Borders are manmade creations intended to draw lines in the sand: Us vs. Them.
We’re expected to choose a side and then to fight for the ones we choose. It’s all arbitrary, it’s all a social construct, and it’s all rather fucked up.
I travel because I believe it’s important to cross borders. I believe it’s important to break down the Us vs. Them mentality and get to know people not as an Other but as a human, struggling with love and life just like I am.
Many people, almost always white men, tell me I should explore my own country, stop going abroad all of the time. Traveling abroad is seen as a luxury, a flight of fancy even, something you only do when you’re young and naive or old and retired.
I see international travel as imperative, especially in these divisive times where presidents are calling for stricter borders and stronger nationalism, where racism and xenophobia are billed as patriotism.
When it came time to decide where to work on my next book, I consciously chose Mexico. I grew up on the border longing to get to know my neighbors, but my white family and friends warned me of the dangers lying just 20 miles away, people who will corrupt or kidnap you without a moment’s hesitation.
The same people that drove those 20 miles every morning to clean their houses, mow their lawns, and work their fields.
Mexico was a place you go to party when you’re 18, not somewhere you live and explore. Random strangers on the Internet warn me of traveling here, one even called it a cesspool. A recent report came out from the U.S. government warning of travel in Mexico, citing homicide rates that, when looked up, are statistically lower than major U.S. cities.
The truth is, Mexico is as horrible and wonderful as the United States, but while we are taught to applaud and praise Americans, we are taught to despise and fear Mexicans.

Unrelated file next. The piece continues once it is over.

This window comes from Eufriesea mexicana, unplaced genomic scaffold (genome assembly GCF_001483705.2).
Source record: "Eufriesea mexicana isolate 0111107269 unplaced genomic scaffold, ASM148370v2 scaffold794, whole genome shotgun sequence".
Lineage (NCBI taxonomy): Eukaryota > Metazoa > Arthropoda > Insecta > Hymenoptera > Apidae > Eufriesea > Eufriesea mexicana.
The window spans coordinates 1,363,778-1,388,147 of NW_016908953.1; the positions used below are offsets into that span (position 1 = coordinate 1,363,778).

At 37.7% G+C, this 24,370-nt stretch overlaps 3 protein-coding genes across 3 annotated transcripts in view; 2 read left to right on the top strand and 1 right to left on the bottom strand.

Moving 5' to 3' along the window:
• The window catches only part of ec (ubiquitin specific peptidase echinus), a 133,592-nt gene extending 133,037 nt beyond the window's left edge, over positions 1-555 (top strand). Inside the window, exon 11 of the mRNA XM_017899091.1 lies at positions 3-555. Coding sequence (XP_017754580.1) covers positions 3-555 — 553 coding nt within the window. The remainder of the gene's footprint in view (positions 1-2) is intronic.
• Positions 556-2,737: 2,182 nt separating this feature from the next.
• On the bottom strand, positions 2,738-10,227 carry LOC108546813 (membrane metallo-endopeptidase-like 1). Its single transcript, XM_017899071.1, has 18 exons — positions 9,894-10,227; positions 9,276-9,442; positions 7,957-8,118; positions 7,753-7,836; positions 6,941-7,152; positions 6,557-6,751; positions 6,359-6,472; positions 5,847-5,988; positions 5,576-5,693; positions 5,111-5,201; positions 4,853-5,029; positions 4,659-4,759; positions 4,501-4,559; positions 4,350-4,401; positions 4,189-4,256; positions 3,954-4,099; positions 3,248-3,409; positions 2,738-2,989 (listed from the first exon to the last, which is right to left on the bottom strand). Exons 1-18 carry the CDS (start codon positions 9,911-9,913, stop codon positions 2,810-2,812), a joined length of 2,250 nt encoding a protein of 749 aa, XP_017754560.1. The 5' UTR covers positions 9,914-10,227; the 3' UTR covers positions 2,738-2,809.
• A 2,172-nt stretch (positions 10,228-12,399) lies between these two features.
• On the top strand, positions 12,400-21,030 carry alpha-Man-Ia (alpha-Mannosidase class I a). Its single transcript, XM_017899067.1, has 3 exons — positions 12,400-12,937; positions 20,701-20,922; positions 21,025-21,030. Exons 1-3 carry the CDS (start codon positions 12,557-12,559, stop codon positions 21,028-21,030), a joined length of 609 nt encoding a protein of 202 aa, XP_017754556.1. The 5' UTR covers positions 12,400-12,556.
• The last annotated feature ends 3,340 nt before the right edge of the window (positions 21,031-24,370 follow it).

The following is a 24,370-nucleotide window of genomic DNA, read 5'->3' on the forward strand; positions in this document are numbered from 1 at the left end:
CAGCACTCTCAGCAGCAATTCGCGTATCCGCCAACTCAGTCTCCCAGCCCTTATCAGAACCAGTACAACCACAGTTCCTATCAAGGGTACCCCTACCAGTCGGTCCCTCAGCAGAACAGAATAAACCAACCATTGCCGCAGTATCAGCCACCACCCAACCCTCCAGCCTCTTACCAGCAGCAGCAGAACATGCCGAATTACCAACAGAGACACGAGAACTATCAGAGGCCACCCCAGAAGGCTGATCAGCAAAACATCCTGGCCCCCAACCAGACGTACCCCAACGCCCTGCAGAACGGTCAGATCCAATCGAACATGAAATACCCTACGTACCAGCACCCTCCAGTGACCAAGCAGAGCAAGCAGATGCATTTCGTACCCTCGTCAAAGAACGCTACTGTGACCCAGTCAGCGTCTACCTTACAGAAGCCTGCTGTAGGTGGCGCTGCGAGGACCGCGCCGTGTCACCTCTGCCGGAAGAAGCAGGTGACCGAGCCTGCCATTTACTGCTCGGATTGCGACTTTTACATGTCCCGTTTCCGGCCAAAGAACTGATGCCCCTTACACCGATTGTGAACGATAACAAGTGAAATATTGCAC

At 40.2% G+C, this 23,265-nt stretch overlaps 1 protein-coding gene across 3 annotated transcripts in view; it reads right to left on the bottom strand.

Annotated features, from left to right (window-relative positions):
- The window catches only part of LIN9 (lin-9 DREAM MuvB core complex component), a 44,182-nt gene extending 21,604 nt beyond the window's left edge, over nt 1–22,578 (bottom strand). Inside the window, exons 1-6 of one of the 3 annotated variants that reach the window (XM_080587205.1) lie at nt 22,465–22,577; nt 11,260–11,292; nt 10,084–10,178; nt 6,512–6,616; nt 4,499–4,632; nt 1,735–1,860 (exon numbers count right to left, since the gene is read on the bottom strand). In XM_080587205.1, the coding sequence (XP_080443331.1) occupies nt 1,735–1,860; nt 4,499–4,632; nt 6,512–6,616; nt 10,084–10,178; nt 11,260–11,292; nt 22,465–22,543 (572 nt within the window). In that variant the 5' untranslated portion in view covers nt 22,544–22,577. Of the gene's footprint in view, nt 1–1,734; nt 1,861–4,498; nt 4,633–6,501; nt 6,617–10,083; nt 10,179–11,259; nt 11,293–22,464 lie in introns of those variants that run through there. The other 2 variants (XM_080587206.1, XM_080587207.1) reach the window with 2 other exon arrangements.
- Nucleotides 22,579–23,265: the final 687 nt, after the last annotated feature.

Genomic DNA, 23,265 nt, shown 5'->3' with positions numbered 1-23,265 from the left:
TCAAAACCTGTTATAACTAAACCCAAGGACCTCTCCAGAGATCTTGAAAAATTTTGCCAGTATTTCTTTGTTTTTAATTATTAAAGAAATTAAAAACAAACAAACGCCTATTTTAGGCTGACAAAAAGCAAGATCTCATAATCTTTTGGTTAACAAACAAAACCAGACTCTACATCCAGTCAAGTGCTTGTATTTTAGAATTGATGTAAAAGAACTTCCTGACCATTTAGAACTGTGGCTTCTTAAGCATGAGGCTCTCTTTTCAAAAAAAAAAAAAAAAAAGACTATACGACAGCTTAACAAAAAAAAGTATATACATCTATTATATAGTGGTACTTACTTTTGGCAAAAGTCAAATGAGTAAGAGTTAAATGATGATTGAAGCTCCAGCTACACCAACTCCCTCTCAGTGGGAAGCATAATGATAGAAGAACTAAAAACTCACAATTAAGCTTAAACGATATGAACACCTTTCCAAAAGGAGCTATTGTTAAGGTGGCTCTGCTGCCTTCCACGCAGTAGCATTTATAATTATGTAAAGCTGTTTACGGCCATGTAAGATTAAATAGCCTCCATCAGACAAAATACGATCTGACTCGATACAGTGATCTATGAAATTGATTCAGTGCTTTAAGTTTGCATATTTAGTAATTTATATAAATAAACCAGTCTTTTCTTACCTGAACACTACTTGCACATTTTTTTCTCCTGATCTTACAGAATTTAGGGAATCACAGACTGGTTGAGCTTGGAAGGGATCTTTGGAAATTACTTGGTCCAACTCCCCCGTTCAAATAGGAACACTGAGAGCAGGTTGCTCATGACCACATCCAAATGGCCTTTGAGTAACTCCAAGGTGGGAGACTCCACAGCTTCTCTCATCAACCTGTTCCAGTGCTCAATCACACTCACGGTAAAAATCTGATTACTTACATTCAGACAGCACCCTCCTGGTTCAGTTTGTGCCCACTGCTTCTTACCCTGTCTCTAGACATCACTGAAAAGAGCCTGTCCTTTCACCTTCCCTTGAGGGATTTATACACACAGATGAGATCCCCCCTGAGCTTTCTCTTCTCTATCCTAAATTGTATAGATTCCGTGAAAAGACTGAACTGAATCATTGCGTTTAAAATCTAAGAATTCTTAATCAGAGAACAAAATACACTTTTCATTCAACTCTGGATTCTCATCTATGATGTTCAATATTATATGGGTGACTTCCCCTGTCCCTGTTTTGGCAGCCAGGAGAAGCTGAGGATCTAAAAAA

Since Trump ran on an anti-Mexico platform, I’ve promised myself to learn as much as possible about Mexico, it’s history, it’s politics, it’s language, it’s culture. It is at once familiar – my border hometown was 85% Mexican and most of my friends were first generation in the U.S. or born in Mexico – and completely new, and there’s a depth of knowledge here that you can’t get from newspapers or books.
I spent most of 2016 exploring Baja, especially the Tijuana and Ensenada areas, my closest neighbors, and I spent 6 weeks in Oaxaca in 2009, but this time I wanted to go right to Mexico’s heart, the center of its commerce and politics.
Whether you call it Mexico City, D.F., Ciudad de Mexico, CDMX like the local government is currently encouraging on billboards, or simply Mexico like the residents do, there’s no denying that this city is an important one, historically and currently.
Which is why I’m so excited to explore it and share those explorations with you.
The president of my country wants to build a wall between us and our neighbors. He says it’s for our own good – to keep out the bad men. What he really means is the brown men.
My country is ran by horrible, racist men, power-hungry narcissists who rape and murder the land and its people. I worry the wall will one day prevent me from leaving. I worry I am stuck with them.
Trump talks like there isn’t already a wall there, but here it is, dark brown like the people he fears. Today, I paid a private corporation $16 to cross over it.
Freedom has its price.
The Cross Border Express (or CBX) is new, shiny, easy. The goal is to make it effortless for Mexican tourists to visit California and American tourists to visit Mexico. Because even in these difficult times of fighting narco-wars and building walls, we care about the tourist dollar.
It probably isn’t fair for me to be so condescending – I am a relatively wealthy white tourist using the CBX after all – but it’s important to think about the futility of borders when you’re crossing them.
Decorate your suffering
The rains in CDMX are torrential at night, this year especially so. The airport was a river, so my plane diverted to Guadalajara and there I sat in my too-small-for-fat-asses seat for five hours. It was 4 a.m. before my hosts L., M., and E. and I got to their home, and only a couple hours later when we all woke up again.